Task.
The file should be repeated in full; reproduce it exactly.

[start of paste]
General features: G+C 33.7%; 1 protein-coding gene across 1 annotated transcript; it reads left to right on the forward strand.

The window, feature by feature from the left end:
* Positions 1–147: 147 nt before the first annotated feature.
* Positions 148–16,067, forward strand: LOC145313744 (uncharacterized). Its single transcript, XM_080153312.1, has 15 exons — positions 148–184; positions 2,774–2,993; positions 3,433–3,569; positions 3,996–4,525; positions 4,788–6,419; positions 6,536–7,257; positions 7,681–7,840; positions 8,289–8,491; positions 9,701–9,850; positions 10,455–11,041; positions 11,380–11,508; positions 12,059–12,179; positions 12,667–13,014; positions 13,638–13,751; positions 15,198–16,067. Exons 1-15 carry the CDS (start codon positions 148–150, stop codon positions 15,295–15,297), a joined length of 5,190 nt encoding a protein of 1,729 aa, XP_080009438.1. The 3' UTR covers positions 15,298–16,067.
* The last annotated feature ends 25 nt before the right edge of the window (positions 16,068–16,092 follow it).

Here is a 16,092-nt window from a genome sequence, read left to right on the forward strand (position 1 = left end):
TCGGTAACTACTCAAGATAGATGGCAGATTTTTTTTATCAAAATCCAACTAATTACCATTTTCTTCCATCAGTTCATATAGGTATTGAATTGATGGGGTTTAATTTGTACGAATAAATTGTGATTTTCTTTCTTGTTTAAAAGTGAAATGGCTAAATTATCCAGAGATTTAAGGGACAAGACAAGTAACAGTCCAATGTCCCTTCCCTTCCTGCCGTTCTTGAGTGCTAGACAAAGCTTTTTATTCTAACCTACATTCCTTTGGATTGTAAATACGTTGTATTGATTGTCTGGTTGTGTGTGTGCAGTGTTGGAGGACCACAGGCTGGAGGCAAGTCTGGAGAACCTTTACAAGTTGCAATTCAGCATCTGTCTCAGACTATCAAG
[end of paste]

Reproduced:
General features: G+C 33.7%; 1 protein-coding gene across 1 annotated transcript; it reads left to right on the forward strand.

The window, feature by feature from the left end:
* Positions 1–147: 147 nt before the first annotated feature.
* Positions 148–16,067, forward strand: LOC145313744 (uncharacterized). Its single transcript, XM_080153312.1, has 15 exons — positions 148–184; positions 2,774–2,993; positions 3,433–3,569; positions 3,996–4,525; positions 4,788–6,419; positions 6,536–7,257; positions 7,681–7,840; positions 8,289–8,491; positions 9,701–9,850; positions 10,455–11,041; positions 11,380–11,508; positions 12,059–12,179; positions 12,667–13,014; positions 13,638–13,751; positions 15,198–16,067. Exons 1-15 carry the CDS (start codon positions 148–150, stop codon positions 15,295–15,297), a joined length of 5,190 nt encoding a protein of 1,729 aa, XP_080009438.1. The 3' UTR covers positions 15,298–16,067.
* The last annotated feature ends 25 nt before the right edge of the window (positions 16,068–16,092 follow it).

Here is a 16,092-nt window from a genome sequence, read left to right on the forward strand (position 1 = left end):
TCGGTAACTACTCAAGATAGATGGCAGATTTTTTTTATCAAAATCCAACTAATTACCATTTTCTTCCATCAGTTCATATAGGTATTGAATTGATGGGGTTTAATTTGTACGAATAAATTGTGATTTTCTTTCTTGTTTAAAAGTGAAATGGCTAAATTATCCAGAGATTTAAGGGACAAGACAAGTAACAGTCCAATGTCCCTTCCCTTCCTGCCGTTCTTGAGTGCTAGACAAAGCTTTTTATTCTAACCTACATTCCTTTGGATTGTAAATACGTTGTATTGATTGTCTGGTTGTGTGTGTGCAGTGTTGGAGGACCACAGGCTGGAGGCAAGTCTGGAGAACCTTTACAAGTTGCAATTCAGCATCTGTCTCAGACTATCAAG